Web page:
Training a Gundog Puppy to Sit

Teaching the Sit is simple and important

I will let you into a gundog training secret – don’t let the pup know she is being trained! What do I mean by this? All training should be fun, and it starts when the puppy is first brought home, with the SIT! command.

The first lessons

Whenever you feed the puppy, you should take the opportunity to teach this command.

Start by showing the puppy her meal, then lift the bowl up – the puppy will watch the food, and as her head goes up her backside (British for fanny) will go down. As it does give her your version of the verbal SIT! command.

As you place the food down for her, tell her she is a good girl in a pleasant tone, stroke her down the back then give her the food.

The puppy is learning, you have not had to push her tail down and there is no stress involved. She gets fed, associates sitting with your verbal command and pleasure from the food and your praise is linked in her mind with this happy state.

Thirty seconds at each meal time for a week, and you are in the happy position of being able to try the command away from the meal.

This time, have a little treat in your hand, show the pup the treat and let her smell it.

Give her the verbal sit command and lift your hand (always the right hand), praise her as usual and give her the treat.

An hour later (remember, little and often) if the last attempt went well, call her and lift your hand giving her the SIT! verbal command. When she sits, praise her up and make a fuss of her. No treat this time.

We are looking to give the treat every third time or so, and gradually replace the food treat with the pleasure of your attention, for the SIT! only.

Moving to the next level

When you are happy that the pup will obey reliably, try raising your hand without the verbal command, and using the verbal SIT! without the hand signal. The idea is that the trained animal will understand that she must obey a variety of signals for this one command.

With the command working at close distances, try moving back a metre/yard, and repeating the command. Do not go too far at any one time.

Once she has sat, move in quickly and praise her up, encouraging her (with food or praise, depending on her personality) to sit until you are with her. Now the emphasis should be to return to the dog, but gradually increase the distance at which she sits.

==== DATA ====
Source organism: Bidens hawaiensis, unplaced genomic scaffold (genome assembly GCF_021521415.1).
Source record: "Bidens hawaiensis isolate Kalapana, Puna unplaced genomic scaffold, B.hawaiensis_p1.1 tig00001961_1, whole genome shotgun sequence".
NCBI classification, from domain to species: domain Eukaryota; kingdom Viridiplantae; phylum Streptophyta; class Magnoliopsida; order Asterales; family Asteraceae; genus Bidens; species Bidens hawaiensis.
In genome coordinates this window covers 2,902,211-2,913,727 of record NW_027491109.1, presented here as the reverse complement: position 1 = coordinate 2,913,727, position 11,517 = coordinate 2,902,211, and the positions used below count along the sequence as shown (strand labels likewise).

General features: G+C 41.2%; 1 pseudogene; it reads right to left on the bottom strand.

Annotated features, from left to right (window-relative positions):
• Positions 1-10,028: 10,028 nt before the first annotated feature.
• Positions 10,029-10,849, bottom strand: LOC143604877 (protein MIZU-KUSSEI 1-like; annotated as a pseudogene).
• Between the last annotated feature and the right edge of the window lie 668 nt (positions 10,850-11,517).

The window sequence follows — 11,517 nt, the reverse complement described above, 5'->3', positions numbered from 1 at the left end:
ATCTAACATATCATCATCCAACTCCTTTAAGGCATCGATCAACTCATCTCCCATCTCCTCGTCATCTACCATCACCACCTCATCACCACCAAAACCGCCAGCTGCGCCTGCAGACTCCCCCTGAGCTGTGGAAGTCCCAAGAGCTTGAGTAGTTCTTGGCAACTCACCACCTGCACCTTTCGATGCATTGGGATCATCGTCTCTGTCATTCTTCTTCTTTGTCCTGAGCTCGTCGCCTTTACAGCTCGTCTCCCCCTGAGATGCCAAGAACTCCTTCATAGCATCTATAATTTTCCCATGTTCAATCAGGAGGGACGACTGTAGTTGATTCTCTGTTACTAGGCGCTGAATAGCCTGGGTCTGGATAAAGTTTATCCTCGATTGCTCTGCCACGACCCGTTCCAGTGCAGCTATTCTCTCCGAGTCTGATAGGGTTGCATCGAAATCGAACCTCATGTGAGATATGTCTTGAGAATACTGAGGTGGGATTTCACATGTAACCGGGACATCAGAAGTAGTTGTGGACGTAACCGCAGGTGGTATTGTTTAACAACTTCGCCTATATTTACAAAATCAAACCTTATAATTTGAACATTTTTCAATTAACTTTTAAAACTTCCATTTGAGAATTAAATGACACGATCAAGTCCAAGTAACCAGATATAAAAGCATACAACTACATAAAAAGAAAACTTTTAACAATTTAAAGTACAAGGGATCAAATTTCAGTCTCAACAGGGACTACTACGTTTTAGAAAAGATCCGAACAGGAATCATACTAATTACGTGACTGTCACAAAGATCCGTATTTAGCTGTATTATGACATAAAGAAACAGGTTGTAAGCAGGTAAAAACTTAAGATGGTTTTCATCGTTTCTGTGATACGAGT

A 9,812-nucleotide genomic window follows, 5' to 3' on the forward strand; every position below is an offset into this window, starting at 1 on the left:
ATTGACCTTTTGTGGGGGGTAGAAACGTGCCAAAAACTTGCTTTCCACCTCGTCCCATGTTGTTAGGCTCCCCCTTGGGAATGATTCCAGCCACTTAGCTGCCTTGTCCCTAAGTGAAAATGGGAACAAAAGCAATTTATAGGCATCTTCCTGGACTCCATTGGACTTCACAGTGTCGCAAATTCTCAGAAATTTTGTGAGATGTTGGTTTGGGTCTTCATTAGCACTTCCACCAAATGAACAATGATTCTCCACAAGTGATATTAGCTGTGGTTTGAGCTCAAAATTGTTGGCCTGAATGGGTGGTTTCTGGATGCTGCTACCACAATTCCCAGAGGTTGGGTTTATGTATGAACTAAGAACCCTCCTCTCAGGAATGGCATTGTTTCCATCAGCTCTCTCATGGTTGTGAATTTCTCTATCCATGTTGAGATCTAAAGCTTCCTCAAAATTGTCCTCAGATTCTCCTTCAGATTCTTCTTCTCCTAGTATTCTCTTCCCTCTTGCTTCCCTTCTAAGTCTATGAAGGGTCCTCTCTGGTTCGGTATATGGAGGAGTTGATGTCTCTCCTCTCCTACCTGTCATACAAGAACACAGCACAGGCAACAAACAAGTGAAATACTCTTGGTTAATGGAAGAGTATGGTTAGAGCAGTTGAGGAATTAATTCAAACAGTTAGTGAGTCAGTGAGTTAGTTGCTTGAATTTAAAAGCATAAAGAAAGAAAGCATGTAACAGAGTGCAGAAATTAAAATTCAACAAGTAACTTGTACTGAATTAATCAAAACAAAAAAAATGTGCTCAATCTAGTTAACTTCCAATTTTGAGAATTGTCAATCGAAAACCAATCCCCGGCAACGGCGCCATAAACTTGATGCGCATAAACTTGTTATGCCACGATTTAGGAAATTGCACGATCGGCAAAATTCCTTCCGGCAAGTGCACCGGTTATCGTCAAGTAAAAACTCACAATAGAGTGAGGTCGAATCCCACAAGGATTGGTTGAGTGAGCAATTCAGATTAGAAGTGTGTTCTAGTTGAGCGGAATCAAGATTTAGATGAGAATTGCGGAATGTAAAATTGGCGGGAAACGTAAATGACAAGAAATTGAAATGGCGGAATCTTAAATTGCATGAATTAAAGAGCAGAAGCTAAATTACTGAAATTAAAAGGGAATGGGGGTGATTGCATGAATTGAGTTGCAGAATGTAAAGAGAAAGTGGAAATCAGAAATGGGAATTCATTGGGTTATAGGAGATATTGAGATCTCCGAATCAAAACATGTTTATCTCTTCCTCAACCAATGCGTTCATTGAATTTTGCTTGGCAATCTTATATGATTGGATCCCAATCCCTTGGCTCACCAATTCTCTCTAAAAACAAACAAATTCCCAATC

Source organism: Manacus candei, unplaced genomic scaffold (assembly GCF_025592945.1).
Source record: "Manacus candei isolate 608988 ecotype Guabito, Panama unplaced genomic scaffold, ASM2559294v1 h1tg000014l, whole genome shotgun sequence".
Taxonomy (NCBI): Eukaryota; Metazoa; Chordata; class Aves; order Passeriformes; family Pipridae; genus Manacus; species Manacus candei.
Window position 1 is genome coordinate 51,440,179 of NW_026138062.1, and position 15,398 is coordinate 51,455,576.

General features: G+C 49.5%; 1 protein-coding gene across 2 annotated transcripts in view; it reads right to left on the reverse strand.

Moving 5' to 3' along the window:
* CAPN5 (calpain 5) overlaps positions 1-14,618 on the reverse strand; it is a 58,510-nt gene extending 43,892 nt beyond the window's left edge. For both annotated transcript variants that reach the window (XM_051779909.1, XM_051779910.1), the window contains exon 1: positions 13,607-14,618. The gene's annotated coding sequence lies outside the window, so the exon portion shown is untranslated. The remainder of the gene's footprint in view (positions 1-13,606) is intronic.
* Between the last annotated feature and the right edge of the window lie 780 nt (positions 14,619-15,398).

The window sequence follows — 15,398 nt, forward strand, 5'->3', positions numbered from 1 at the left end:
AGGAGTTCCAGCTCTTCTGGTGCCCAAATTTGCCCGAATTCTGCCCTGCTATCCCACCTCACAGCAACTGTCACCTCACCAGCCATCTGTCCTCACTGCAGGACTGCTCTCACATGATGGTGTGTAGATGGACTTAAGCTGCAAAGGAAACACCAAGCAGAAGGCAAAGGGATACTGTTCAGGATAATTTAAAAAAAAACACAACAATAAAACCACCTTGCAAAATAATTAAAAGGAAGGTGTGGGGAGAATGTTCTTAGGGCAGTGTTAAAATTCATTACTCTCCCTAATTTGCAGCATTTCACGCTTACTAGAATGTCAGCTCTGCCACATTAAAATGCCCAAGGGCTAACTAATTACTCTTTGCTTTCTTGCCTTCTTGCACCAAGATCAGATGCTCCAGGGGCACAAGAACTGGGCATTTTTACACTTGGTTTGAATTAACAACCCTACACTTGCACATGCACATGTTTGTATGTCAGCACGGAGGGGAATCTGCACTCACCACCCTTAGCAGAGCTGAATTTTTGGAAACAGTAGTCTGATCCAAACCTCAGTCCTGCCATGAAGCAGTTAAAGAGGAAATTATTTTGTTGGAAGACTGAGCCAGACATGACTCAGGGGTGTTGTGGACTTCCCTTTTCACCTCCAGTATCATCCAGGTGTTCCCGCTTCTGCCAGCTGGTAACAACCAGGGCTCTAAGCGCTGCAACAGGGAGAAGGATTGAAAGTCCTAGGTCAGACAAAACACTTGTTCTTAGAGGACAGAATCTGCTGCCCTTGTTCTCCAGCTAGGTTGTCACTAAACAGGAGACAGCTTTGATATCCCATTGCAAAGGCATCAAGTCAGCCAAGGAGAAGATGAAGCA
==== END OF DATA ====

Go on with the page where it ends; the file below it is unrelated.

Do not call her up initially, she has to (gently) learn to remain sat until you go to her. This is to encourage her to stay until you want her to move.

With the sit command clear in the pup’s head, and when she is able to sit at a distance until you approach her and release her, start teaching her to sit to the whistle.

My personal preference is to give a short peep (the quieter the better) at the same time as you raise your hand – she will probably be sat before she realises it.

Whoops, the secret is out

Now I have inadvertently let the cat out of the bag; Dogs have better hearing than us! So it really isn’t necessary to shout commands or blast whistles at the top of your lung capacity.

We have a few more variations on the sit command, gradually increasing the distance and decreasing the reward. 

An important one is to sit to shot, and this is introduced by going where a shotgun can be fired at 2 or 3 hundred yards, with you close to the puppy and giving a sit at the sound of the shot. She may need a little comforting if she is nervous, but don’t over do this because you may end up inadvertently praising nervous behaviour.

So by the time the puppy is a year old, she should be sitting to your verbal command (myself, I use a quiet sssstt!), in response to a raised hand at a distance, in response to a shot, and in response to a whistle.

What we are aiming for.

You need, during this year, to have increased the distance at which the pup is responding, initially without distractions and later with distractions, ensuring that the command is always obeyed.

Do not repeat a command unless you can enforce it.

If she does not sit go to her, and without saying a word or hurting her in any way, drag her back to where she was when she disobeyed, tell her off in a gruff voice (but not too gruff, you are building a team here and trust is very important) and then repeat the command!

Within a very short time, you can build a great relationship with your puppy based on fun and a few seconds each day. Don’t go overboard and repeat this until she is bored, remember to keep it fun.

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